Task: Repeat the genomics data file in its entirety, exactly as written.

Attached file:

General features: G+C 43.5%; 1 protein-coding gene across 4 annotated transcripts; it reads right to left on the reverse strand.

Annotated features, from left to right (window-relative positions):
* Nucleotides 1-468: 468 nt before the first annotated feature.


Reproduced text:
General features: G+C 43.5%; 1 protein-coding gene across 4 annotated transcripts; it reads right to left on the reverse strand.

Annotated features, from left to right (window-relative positions):
* Nucleotides 1-468: 468 nt before the first annotated feature.